The admissibility of plaintiffs' expert evidence is governed by, inter alia, Federal Rule of Evidence 702 — as interpreted by Daubert v. Merrell Dow Pharmaceuticals, 509 U.S. 579 (1993), and its progeny.*fn3

The plaintiffs had the burden of showing two things. First, they had the burden of showing that their experts' opinions were reliable. The hallmark of this reliability prong is the scientific method, i.e., the generation of testable hypotheses that are then subjected to the real world crucible of experimentation, falsification/validation, and replication. See Daubert v. Merrell Dow Pharmaceuticals, 509 U.S. 579, 593 (1993). Second, they must show that their experts' opinions "fit" (i.e., have a valid scientific connection to) the issues in this lawsuit so as to assist the fact-finder in understanding the evidence. See Daubert, 509 U.S. at 590-92 & n. 9. This requirement is not satisfied when there is "simply too great an analytical gap between the data and the opinion proffered." General Elec. Co. v. Joiner, 522 U.S. 136, 138 (1997).

The district court is not required to simply "tak[e] the expert's word for it." Advisory Committee Notes to 2000 Amendments to Rule 702 (citing Daubert v. Merrell Dow Pharmaceuticals, Inc., 43 F.3d 1311, 1319 (9th Cir. 1995)). Instead, district courts must rigorously scrutinize (1) the sufficiency of the data upon which the expert relies, (2) the reliability of the principles and methods the expert employs, and (3) the reliability of the expert's application of the principles and methods to the facts of the case. See Fed. R. Evid. 702.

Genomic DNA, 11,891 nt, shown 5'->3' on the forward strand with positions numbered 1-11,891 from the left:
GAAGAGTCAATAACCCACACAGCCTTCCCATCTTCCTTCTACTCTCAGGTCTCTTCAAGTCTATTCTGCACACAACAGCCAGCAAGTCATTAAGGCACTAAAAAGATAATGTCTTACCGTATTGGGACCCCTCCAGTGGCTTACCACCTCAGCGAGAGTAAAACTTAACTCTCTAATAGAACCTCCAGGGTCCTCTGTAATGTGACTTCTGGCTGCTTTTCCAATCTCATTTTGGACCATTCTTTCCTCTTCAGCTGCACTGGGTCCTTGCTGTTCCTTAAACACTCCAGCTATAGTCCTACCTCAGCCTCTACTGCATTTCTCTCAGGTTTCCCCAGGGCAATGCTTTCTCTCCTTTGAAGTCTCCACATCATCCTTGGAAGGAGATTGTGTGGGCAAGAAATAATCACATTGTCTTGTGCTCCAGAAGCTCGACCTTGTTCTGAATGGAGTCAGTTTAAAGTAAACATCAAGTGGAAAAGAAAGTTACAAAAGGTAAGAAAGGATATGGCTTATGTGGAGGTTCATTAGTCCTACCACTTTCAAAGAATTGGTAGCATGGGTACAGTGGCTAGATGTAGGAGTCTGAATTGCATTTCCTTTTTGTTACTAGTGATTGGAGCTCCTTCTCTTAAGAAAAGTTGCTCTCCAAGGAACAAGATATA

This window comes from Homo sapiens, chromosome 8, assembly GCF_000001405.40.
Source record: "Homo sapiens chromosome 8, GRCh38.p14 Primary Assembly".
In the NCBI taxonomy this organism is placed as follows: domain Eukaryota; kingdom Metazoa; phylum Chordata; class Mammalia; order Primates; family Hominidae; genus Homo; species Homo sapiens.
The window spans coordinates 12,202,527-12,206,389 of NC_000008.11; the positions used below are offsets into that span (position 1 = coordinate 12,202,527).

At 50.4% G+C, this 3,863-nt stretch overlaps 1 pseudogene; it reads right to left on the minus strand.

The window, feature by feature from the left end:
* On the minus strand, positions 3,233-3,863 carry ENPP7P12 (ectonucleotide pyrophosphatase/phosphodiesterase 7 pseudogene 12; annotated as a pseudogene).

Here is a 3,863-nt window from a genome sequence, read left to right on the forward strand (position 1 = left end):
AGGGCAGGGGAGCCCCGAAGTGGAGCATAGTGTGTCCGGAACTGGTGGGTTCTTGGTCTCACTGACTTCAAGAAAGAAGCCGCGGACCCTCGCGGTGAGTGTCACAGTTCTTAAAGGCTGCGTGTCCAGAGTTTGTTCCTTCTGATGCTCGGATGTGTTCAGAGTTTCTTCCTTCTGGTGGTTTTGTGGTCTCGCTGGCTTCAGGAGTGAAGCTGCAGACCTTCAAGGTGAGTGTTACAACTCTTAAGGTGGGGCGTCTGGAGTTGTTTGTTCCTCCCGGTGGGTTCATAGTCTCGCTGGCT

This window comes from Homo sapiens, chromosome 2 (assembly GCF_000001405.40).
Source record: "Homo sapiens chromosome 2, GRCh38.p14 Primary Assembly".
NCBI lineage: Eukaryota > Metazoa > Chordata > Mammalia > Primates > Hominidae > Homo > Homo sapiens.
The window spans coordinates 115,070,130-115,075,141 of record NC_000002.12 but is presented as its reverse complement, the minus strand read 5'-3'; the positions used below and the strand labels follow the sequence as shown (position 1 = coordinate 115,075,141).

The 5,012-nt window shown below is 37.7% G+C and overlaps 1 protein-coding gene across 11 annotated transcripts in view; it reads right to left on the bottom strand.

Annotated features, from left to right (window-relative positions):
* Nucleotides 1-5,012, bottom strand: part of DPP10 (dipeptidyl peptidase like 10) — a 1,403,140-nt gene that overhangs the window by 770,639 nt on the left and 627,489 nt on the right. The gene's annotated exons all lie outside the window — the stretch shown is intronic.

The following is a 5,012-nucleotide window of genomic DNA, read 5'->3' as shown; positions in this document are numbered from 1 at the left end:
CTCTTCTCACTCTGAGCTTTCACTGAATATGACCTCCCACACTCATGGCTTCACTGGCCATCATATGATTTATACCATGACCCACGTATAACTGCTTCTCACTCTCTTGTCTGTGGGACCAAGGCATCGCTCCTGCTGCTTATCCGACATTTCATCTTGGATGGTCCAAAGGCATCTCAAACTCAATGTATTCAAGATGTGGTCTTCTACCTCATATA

Focusing on the three items enumerated in Rule 702, district courts must determine whether the expert's opinion "is genuinely scientific [or] unscientific speculation offered by a genuine scientist." Rosen v. Ciba-Geigy Corp., 78 F.3d 316, 318 (7th Cir. 1996) (noting that "an insightful, even an inspired, hunch" is insufficient). This so-called "gatekeeper" function requires that the district court separate "expert opinion evidence based on `good grounds' from subjective speculation that masquerades as scientific knowledge." Glastetter v. Novartis Pharmaceuticals Corp., 252 F.3d 986, 989 (8th Cir. 2001).